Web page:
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Romance Coming of Age

All my life, I have been told to never doubt the universe's timing. Everything will come together for you, just when you need it to. To truly believe in your intentions and the reason why you want something to work out, and it will. Pure and intentional faith and belief will more - or - less guarantee the outcome you want. And so, I have continued on my path, exploring the depths of the universe, and learning the ebbs and flows of this powerful entity. 

I considered myself lucky; getting into the Ivy League university of my dreams, the Dean’s list, and the cushy job on Wall Street. I felt safe and secure with my hard work and complete faith in the universe. Whatever I want with all my heart, would come together for me. But there is one thing that I haven't had much luck with learning how to manoeuvre: the timing of matters of the heart. 

I am convinced that humans are extremely confusing to understand, because of our emotions. We are unpredictable and frankly, very unreliable. It is tough to measure one's true intentions and determine your next course of action. And this is where I think the universe, glitches. 

Despite this, I always thought that with time and effort, I could learn to understand people. The more you understand people and their intentions, the easier it is to work with their ways. It worked for me in every aspect of my life.

Until I met him. 

He was a junior, and I was a sophomore, speeding up my degree to graduate a year early to break into the big wide world, I quickly caught up to graduate at around the same time as him. Little did I know, that a stargazing boy would one day become my, right person, wrong time love. We all have one. My best choice, but simultaneously, my greatest regret.

It was a miserably cold evening, basically a normal New York City winter night, as I walked home from the dining hall. After a lively debate with my politically correct and socially aware friend group, my brain was buzzing with ideas and inspiration for my next ethics class essay.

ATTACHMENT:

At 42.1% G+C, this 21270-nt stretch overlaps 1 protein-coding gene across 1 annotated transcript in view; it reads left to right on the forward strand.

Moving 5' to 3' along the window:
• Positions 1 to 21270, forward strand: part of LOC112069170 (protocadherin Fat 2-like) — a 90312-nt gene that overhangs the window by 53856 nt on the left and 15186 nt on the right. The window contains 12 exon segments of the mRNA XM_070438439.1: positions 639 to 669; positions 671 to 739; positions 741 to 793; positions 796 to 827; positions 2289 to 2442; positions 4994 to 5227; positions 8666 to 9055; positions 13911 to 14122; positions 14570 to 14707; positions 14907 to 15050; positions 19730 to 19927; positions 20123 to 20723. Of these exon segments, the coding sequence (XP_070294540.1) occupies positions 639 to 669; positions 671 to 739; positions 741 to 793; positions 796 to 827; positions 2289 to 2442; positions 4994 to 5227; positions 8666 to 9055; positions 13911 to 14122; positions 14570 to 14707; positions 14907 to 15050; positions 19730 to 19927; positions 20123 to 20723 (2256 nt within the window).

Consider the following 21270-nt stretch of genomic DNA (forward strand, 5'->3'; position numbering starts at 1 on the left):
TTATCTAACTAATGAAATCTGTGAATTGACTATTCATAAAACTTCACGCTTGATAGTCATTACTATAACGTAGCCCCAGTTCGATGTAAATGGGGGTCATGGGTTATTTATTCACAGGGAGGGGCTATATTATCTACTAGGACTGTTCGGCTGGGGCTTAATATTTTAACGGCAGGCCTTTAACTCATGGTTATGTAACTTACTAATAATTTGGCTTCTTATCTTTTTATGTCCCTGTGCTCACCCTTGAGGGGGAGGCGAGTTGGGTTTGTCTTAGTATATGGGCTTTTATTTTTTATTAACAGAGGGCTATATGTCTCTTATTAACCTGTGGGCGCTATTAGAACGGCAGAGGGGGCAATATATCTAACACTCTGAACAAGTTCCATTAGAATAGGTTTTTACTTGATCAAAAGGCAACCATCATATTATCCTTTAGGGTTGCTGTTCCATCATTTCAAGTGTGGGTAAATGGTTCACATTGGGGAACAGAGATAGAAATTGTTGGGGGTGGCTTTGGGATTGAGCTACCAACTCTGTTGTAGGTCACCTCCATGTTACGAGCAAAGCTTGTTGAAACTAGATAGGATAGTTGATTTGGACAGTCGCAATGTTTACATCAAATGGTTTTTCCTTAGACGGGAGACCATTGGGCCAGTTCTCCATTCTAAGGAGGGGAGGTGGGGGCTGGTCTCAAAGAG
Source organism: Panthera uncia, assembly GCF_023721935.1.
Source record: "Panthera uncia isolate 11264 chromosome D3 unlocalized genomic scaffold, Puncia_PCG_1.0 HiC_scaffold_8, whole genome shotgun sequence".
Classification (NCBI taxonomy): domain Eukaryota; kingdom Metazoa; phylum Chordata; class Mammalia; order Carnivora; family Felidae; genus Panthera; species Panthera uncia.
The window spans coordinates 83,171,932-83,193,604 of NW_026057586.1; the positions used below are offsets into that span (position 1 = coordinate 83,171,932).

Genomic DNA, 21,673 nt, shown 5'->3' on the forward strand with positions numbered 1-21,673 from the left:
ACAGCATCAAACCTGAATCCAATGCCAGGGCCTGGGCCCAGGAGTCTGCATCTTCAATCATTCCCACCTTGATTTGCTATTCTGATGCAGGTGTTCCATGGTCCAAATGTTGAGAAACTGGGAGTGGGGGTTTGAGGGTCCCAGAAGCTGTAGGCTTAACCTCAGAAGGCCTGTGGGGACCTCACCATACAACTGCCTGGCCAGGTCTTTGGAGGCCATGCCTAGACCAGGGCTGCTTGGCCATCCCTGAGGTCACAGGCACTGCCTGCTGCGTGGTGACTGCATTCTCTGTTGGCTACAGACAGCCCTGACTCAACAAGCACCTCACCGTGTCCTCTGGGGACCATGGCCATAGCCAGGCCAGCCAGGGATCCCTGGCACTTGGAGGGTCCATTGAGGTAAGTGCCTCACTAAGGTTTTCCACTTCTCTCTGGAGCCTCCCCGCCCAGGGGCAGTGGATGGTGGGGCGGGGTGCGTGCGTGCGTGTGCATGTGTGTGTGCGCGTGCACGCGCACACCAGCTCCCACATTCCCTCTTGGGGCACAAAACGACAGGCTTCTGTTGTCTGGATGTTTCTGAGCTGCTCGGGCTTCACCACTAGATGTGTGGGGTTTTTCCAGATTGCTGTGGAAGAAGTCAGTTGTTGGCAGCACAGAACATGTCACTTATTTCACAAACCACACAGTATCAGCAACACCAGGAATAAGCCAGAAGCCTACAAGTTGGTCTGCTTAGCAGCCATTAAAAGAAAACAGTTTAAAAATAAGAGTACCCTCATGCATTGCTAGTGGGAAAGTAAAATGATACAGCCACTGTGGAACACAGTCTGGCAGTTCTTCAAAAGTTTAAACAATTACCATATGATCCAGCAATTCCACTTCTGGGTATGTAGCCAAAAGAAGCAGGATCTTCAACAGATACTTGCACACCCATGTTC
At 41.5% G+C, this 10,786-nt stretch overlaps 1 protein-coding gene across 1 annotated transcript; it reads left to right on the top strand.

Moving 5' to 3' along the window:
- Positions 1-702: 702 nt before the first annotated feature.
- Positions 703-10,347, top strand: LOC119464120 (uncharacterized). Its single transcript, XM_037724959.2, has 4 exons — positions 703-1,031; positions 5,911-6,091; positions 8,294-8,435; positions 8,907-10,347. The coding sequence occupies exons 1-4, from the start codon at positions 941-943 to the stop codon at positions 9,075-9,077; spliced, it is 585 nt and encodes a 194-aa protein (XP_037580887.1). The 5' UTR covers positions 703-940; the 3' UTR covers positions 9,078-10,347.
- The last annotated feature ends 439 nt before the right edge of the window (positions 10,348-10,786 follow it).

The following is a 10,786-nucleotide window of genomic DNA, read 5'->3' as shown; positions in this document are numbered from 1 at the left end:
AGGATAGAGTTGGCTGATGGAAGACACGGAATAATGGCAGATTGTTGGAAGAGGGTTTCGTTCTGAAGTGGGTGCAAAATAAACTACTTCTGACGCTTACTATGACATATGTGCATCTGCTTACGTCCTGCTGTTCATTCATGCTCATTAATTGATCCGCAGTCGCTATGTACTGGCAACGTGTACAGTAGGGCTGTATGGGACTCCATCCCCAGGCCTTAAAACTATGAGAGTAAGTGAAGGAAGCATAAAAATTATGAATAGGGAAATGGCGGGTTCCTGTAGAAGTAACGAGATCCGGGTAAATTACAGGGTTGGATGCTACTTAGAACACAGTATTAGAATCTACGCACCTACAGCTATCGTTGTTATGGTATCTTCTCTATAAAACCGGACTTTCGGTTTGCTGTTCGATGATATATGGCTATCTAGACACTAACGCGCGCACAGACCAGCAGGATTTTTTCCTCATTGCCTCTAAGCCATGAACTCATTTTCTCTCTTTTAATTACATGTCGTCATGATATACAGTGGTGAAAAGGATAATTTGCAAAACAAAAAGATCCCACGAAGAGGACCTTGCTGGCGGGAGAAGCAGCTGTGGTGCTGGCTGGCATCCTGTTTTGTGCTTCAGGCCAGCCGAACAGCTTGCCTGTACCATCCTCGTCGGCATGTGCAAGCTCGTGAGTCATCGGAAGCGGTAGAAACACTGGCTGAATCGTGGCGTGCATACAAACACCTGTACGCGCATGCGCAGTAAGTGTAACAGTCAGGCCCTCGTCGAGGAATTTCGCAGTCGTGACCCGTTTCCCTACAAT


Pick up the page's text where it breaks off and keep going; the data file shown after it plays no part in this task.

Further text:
He was sitting on the stairs, a college student tradition, holding a mug of tea and gazing at the stars. It was a gorgeous clear sky night before the clouds drifted in. His straight posture and curly hair, all that I could identify in the dimly lit environment, seemed all too familiar. He was the quiet boy from my Economics class.

I didn't make much of it, thousands of students a year, probably just another one I’d end up connecting with on Linkedin. I quickly scurried towards Broadway, my tropical self can't bear the cold. "Imagine sitting outside in this cold, couldn't be me in a million years!" I thought to myself and laughed it off. As I reached the middle of the path, a cold raindrop fell on my eyebrow. Rain in a cold environment is nothing short of bone-chilling. I swung my bag over my shoulder to remove my sturdy umbrella, and out of the corner of my eye, I saw him. 

His tall and perfect posture, quickly folded into a ball, huddling as a gust of wind ruffled the leaves of the trees.

"um, hi! Do you need an umbrella? Happy to walk you to Broadway" I asked, wondering if approaching a young boy in the darkness of night was a bad idea. As if the wind blew, just at the right time, that short exchange, changed my life. 

We walked in silence, an awkward gait as I was a head shorter than him, and my thick coat restricted my arm from raising the umbrella too high. 

"Hey! Listen, it's pouring and we are quite far from the dormitory, do you want to stop for a cookie? It's the least I could do to thank you?" 

We huddled into the shop, I was busy trying not to bring the storm in and gently placed the umbrella in the corner. By the time I turned around, he was already seated at the table, with the cookies, chugging his tea. 

"Hi! I am Taylor, thank you so much for saving me from the rain, uh aren’t you the girl from Dr Jackson’s Economics class?"

That was the beginning of everything. Who knew that a cookie and a rainstorm would be the beginning of everything that I considered safe and happy. We spent the entire evening talking until they kicked us out at 3 am. It felt like divine timing. 

The next few months flew past, a whirlwind of laughter, arguments, memories and lots of chicken katsu and curry. The cookie shop became our regular late-night date spot. We spent hours in the library, chasing our different dreams, together. We discussed our goals, planned our path, and even imagined a future together. Met each other’s friends and spent nights coming up with ways to save the world. He knew how I liked my coffee, and I learned his favourite song on the piano. Summer was the best, during the week, we were occupied with our big city internships, but over the weekend, we were just two lovers, lost in New York City; eating bagels and reading books in Central Park until the sun spilt a vibrant orange on the horizon.